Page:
Hasina Khatun and her family lives in Lower Assam’s Goalpara district.
Goalpara is part of Dhubri Lok Sabha Constituency which is going to the polls on April 23 next – the third and last phase of polling in Assam.
Khatun and her sister-in-law, Ajida Begum, have still not decided whom to vote for in the ongoing Lok Sabha elections. “A few days before the vote, we will discuss it with the family and the community,” said Ajida Begum.
Ajida is “disturbed” as she feels that the Muslim community is projected as “oppressors”.
Mehmood Ahmed, who runs a shop selling shoes and bags at Hailakandi district in Assam’s Barak Valley, says that not only the BJP but also the other parties do “dirty politics on religion”.
“Every year, Hindus and Muslims play Holi in the bazaar,” says the bright-eyed 21-year-old. “This year, I was the only Muslim who played Holi”.
Both Ajida and Mehmood feel that lately a lot of “communalism has seeped into the game called politics”.
As per Mehmood, nobody can predict who will win from Karimganj, which has gone to polls today (Thursday).
“Last minute, it changes,” he said. “For the last 10 years, we have been voting whichever way the trend is rising. There is a flow system here,” he stated.
Reports quoted political pundits as saying that the “Muslim vote” is a deciding factor in Assam. Going by the 2011 Census, Muslims formed 34.2 per cent of the state’s population while Hindus account for a little over 61 per cent.
For decades, “Ali” (Muslims) and “coolie” (tea garden community) voted religiously for the Congress.
The equations have changed ever since the BJP’s footprints started growing in the Northeast and Assam.
The tea garden vote has been split by the saffron party and the Muslim voters’ loyalty has also shifted – the All India United Democratic Front (AIUDF) has laid claim to Muslim votes since 2006. Though Muslims are slowly “moving away” from AIUDF.
Muslims in Assam are a diverse group strictly speaking in terms of whom their allegiance lies while voting.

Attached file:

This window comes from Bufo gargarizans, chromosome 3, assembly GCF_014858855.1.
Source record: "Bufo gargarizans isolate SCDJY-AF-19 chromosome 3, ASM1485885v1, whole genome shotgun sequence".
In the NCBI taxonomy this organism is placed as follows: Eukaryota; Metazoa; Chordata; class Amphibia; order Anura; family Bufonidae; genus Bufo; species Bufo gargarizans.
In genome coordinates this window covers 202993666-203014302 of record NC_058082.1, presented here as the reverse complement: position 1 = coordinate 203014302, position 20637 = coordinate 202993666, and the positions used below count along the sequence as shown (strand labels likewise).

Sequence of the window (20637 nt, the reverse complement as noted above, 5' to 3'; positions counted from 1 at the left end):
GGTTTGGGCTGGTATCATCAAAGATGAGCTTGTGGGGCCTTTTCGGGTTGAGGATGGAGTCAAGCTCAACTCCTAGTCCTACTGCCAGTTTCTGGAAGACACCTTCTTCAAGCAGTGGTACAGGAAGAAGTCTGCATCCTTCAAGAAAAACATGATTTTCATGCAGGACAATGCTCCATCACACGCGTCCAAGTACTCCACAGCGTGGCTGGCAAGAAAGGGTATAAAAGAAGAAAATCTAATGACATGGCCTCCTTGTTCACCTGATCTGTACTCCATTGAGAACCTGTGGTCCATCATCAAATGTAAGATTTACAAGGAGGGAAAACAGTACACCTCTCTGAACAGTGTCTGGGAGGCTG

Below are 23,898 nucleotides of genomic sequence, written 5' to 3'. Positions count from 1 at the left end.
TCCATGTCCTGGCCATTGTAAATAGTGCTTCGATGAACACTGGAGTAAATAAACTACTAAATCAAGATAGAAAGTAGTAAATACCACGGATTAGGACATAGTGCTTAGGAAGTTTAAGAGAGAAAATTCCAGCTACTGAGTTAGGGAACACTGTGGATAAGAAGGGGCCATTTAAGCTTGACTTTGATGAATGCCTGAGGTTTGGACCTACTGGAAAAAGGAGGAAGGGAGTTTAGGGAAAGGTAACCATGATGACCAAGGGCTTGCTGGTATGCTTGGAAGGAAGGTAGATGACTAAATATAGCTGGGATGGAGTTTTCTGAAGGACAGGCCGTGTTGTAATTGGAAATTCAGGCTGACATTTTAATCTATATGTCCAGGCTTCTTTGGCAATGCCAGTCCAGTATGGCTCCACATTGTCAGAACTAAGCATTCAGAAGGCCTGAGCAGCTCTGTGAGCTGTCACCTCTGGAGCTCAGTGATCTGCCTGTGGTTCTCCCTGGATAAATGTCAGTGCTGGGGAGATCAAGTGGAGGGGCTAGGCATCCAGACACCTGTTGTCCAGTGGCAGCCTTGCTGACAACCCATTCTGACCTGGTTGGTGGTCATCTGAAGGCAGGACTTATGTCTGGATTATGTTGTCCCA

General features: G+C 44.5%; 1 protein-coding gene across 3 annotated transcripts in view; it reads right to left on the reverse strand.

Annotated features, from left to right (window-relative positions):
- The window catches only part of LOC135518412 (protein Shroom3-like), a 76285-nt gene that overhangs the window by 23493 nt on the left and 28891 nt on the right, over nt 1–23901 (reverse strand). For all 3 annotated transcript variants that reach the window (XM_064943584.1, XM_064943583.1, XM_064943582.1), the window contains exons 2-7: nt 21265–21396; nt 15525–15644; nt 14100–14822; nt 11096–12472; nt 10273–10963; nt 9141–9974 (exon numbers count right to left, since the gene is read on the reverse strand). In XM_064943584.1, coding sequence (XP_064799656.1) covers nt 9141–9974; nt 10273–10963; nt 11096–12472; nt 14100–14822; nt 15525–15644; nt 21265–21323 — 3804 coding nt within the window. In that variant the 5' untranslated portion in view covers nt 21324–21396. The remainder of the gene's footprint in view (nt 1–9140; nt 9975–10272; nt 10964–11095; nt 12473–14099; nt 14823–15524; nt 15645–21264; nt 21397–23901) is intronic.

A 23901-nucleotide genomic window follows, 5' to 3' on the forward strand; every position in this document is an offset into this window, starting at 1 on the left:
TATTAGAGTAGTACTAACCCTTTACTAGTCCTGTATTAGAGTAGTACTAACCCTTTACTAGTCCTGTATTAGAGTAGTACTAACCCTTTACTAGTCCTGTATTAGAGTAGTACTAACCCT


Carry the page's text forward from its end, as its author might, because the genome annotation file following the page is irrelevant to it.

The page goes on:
The Assamese-speaking “Goriya-Moriya Muslims” of Upper and Middle Assam identify as “khilonjiya” or indigenous to the state. In the battles of identity that have defined the state’s politics for decades, they are grouped with the rest of the ethnic Assamese community. Most of these constituencies voted on April 11 last.
Sylheti Muslims live in Southern Assam’s Barak Valley, consisting of two Lok Sabha seats – Karimganj and Silchar – that went to polls today (April 18).
This leaves the Bengali Muslims of Lower Assam, a population shaped by migrations dating back to the 19th century.
Bengali Muslims form about 70 per cent of the electorate in the Dhubri Lok Sabha seat and 60 per cent in the Barpeta constituency which will go to the polls on April 23 next.
Here, the Muslim voters’ allegiance lies with the AIUDF. The Citizenship Bill issue in Assam which has created a communal polarisation has affected the Bengali-speaking Muslim communities of Assam.
Bengalis are still seen as “outsiders” and Bengali-speaking Muslims are tagged as “Bangladeshis”.
The Assamese-Bengali divide sharpened when in 2013, Assam started updating the National Register of Citizens (NRC).
NRC is meant to be a roster of genuine Indian citizens living in Assam, separating them from so-called illegal immigrants.
The rules of entry stipulated that anyone who could not prove they or their ancestors had entered the country before midnight on March 24, 1971, the eve of the Bangladesh War, would be declared a foreigner.
The ties became further strained when the BJP introduced the Citizenship Amendment Bill in 2016. It proposed to ease citizenship criteria for non-Muslim refugees from Bangladesh, Pakistan and Afghanistan. To the Muslims of Assam, it suggested that they alone would be targeted as foreigners.